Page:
Ecuador ’s climate is as diverse as its landscape. On the coast, the tropical seasons are most easily defined: invierno (winter) is hot and wet with fierce sunshine broken by torrential rain. Verano (summer) is cooler, cloudier, and mostly dry.
The Galápagos ’s climate mirrors that of the coast but with less rain and humidity.
In the highlands, it’s wettest February–April, but seasons are less defined, with showers most of the year. It tends to be warmest and driest June–September and coldest around Christmas.
The Oriente is hot and wet year-round with the driest period around December and the wettest June–September.
High season is particularly busy on the beach and runs from Christmas through Carnival (usually February) and Easter with another brief high season in July–August. The best time for traveling around Ecuador is probably just outside the high seasons in May and November, but if hustle and bustle is your thing, go in high season but expect to pay more.
Passports, Tourist Cards, and Visas: Travelers to Ecuador will need a passport that is valid for at least six months beyond the date of entry. A tourist card (also called a T-3) is issued on entry and must be returned on leaving Ecuador. Stays of up to 90 days are permitted without a visa and can sometimes be extended a further 90 days. Travelers must also be able to show “proof of economic means” (a credit card is usually good enough) and a return or onward travel ticket out of Ecuador.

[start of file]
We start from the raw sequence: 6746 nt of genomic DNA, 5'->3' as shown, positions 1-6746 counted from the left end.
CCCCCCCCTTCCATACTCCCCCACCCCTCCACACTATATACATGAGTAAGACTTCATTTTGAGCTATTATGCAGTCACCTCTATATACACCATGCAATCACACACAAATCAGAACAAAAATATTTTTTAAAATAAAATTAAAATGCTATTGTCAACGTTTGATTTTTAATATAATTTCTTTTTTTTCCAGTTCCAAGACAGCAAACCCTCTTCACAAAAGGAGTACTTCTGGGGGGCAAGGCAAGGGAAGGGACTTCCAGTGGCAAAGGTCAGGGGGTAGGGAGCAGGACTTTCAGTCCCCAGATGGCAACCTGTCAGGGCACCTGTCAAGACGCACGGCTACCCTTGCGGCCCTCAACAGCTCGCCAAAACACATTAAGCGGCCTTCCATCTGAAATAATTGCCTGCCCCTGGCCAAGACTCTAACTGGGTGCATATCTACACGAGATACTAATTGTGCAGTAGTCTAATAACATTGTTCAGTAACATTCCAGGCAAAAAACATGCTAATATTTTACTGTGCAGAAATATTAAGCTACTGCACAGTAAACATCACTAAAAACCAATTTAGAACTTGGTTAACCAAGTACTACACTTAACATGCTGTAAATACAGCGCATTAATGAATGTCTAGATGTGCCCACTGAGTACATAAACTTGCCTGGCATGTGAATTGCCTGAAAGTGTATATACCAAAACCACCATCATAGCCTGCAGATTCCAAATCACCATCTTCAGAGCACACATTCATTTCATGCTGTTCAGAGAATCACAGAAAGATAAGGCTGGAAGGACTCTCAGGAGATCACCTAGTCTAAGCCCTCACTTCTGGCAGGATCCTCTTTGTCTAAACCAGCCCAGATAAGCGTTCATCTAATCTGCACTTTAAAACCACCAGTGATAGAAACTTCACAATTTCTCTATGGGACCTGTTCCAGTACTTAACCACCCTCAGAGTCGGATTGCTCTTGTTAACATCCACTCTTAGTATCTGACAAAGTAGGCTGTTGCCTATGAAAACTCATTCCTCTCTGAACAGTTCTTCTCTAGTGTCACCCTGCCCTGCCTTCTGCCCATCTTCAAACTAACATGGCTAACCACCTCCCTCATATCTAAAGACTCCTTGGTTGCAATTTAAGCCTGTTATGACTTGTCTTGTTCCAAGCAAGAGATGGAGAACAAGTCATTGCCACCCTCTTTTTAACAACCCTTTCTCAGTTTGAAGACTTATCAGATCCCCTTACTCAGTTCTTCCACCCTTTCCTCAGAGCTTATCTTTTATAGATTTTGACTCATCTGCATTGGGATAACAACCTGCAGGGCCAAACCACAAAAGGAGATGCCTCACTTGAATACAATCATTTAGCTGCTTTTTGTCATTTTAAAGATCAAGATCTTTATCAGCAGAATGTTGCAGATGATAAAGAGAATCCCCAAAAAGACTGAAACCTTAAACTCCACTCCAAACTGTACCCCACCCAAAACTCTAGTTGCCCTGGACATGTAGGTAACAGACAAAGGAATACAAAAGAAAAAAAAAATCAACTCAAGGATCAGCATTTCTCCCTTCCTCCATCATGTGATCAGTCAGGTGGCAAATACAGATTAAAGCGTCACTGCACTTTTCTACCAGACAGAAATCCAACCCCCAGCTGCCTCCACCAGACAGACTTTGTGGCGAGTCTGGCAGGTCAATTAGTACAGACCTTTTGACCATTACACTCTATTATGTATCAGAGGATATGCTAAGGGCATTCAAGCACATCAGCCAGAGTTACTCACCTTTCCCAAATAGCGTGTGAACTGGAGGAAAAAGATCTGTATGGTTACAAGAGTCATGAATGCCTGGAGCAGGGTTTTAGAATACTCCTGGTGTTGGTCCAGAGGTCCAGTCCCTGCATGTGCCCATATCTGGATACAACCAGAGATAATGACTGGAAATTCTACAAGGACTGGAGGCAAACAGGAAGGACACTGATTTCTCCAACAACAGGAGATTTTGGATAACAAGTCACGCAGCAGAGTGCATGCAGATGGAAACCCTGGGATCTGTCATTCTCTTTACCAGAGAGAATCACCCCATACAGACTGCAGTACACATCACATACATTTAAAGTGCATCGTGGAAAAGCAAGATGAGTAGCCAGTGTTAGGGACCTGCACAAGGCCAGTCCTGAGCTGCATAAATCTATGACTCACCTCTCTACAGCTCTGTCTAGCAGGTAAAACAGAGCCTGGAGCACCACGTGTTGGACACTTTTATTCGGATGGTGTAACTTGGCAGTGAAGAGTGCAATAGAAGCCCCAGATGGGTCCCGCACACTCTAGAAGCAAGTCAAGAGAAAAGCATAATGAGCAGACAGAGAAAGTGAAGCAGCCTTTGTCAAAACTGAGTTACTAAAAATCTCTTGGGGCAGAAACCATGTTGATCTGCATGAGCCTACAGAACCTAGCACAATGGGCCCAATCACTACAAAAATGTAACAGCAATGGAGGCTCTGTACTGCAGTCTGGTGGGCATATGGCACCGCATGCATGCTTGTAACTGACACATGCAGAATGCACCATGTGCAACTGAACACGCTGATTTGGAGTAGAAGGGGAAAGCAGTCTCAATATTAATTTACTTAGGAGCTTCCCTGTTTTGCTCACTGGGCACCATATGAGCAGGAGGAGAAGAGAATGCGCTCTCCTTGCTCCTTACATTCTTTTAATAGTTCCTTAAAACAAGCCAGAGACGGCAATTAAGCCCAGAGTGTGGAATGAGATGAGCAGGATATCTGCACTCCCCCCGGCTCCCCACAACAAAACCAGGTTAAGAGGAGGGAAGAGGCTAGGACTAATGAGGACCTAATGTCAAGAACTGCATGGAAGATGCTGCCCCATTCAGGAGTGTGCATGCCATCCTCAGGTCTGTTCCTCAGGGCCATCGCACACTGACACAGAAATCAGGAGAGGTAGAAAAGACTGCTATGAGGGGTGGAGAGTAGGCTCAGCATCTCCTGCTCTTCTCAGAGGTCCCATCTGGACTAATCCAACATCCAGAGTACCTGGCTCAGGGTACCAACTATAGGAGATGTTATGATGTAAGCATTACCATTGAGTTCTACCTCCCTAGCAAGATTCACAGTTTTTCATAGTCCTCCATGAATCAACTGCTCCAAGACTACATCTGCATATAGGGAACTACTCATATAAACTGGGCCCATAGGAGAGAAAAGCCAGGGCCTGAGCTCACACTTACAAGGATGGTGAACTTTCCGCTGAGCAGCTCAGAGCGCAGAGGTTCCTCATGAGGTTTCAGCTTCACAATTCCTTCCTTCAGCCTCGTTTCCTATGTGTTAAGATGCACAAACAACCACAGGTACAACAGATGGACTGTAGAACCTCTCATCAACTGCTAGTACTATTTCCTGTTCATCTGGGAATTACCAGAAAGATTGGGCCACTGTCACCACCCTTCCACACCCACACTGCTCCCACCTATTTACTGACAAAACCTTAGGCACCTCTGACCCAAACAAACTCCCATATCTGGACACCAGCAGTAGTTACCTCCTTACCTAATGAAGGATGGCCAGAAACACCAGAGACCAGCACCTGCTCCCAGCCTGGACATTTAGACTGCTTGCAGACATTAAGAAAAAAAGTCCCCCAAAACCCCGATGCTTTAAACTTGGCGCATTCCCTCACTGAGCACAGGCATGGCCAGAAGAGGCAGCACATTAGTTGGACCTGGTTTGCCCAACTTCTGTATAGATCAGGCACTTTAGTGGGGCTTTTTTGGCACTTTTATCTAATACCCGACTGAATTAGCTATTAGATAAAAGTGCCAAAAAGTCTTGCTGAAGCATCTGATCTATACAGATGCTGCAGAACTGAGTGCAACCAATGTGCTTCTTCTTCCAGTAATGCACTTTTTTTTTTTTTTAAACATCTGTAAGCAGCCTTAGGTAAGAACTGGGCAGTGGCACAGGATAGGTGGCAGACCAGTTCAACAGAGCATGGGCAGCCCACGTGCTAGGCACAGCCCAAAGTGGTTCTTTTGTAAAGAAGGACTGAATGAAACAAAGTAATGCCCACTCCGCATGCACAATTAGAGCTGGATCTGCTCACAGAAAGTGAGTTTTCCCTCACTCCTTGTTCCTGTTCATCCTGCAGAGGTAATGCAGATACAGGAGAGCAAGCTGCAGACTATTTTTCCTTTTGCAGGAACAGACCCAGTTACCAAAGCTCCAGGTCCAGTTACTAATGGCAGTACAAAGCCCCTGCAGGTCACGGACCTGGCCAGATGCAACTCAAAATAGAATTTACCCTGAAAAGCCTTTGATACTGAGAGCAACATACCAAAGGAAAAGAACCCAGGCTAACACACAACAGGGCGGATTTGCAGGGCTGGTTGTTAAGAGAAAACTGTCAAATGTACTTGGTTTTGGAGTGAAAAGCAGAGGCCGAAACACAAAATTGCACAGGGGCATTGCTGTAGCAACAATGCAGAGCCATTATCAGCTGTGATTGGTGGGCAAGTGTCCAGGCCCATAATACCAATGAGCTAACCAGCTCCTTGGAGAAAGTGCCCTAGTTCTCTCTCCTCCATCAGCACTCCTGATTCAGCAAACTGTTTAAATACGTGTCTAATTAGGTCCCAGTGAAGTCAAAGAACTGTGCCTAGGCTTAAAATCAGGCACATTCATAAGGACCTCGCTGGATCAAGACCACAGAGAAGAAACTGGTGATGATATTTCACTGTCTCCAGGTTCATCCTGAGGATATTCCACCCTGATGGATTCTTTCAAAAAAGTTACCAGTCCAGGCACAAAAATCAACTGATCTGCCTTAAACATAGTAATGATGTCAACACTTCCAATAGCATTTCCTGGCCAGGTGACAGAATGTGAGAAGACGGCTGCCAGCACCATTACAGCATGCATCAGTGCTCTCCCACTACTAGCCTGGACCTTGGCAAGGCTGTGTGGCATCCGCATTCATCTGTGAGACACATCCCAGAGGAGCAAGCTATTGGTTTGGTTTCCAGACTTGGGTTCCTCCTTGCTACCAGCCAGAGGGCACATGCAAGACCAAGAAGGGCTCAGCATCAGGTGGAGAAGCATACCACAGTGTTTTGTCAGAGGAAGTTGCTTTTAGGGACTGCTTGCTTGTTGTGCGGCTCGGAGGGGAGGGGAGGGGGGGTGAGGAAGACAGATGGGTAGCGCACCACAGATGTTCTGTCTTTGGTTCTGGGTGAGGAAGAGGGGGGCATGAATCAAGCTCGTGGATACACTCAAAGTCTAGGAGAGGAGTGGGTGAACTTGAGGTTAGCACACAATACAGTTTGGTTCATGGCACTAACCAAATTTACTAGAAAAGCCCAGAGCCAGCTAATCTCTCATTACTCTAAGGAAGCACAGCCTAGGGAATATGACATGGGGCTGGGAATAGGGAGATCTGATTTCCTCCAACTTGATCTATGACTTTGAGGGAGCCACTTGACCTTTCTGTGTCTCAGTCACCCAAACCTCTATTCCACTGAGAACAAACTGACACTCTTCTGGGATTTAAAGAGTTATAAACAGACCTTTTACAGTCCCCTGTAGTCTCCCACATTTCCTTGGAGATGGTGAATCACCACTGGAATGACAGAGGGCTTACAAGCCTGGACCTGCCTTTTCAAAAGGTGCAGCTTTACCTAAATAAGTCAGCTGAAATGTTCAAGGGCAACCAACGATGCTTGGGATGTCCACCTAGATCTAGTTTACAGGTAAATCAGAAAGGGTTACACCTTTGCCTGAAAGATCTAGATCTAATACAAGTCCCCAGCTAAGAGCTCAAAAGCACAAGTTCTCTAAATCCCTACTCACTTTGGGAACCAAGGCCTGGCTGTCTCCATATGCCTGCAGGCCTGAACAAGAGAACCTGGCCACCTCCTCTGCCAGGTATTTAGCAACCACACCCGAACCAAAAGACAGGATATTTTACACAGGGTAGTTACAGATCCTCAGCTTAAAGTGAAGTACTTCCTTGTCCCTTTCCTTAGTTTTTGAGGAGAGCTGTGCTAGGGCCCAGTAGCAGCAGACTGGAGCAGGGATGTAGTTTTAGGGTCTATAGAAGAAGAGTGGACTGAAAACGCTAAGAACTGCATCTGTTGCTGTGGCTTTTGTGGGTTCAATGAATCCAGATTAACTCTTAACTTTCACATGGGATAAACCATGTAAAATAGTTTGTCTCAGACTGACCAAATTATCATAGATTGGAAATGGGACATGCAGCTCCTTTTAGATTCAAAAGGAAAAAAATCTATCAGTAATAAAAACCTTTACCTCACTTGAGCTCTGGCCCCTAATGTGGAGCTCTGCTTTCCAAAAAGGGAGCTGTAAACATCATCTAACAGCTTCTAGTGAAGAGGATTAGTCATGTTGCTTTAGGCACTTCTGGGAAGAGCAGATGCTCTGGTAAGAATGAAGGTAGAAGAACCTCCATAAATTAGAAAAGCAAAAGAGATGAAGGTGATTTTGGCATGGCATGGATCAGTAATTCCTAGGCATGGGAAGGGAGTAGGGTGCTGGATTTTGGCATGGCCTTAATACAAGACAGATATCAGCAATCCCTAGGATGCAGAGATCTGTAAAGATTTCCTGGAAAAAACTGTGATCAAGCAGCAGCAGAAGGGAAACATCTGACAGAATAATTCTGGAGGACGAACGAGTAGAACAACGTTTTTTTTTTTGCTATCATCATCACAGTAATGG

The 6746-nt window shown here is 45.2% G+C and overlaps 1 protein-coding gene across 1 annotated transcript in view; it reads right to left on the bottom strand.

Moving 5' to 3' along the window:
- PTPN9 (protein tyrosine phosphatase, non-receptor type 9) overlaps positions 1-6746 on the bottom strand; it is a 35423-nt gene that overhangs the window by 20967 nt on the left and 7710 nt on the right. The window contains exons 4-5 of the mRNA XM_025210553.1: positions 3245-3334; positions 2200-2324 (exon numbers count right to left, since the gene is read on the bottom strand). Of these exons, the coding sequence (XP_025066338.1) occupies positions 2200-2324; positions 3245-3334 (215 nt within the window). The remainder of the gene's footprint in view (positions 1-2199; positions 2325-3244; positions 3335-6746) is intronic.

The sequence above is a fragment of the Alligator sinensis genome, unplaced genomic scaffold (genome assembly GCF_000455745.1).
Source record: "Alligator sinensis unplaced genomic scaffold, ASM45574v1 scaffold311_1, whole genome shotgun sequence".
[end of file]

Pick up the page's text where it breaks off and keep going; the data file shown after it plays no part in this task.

Vaccinations: All visitors should make sure their routine immunizations are up to date. The U.S. Centers for Disease Control and Prevention recommend that travelers be vaccinated against hepatitis A, typhoid fever, and in cases of close contact with locals, hepatitis B. Rabies vaccinations are also recommended for those venturing into rural areas. Proof of yellow fever vaccination is necessary when entering Ecuador from Peru or Colombia, but it is a good idea no matter where you arrive from.
Transportation: Ecuador has two international airports: Mariscal Sucre International Airport, which is moving east of Quito  to El Quinche, and José Joaquin Olmedo International Airport in Guayaquil . You can get just about anywhere within Ecuador from either city in under an hour by plane (from $60 one-way) or in a day by bus or car.
Ecuador ’s public transportation network is comprehensive, and roads have improved in recent years, but it’s not always the quickest way to get around. If your time is limited, consider flying between larger cities instead of taking all-day (or all-night) buses, or renting a car. Renting a taxi and driver for the day is more expensive than buses but quicker and more direct.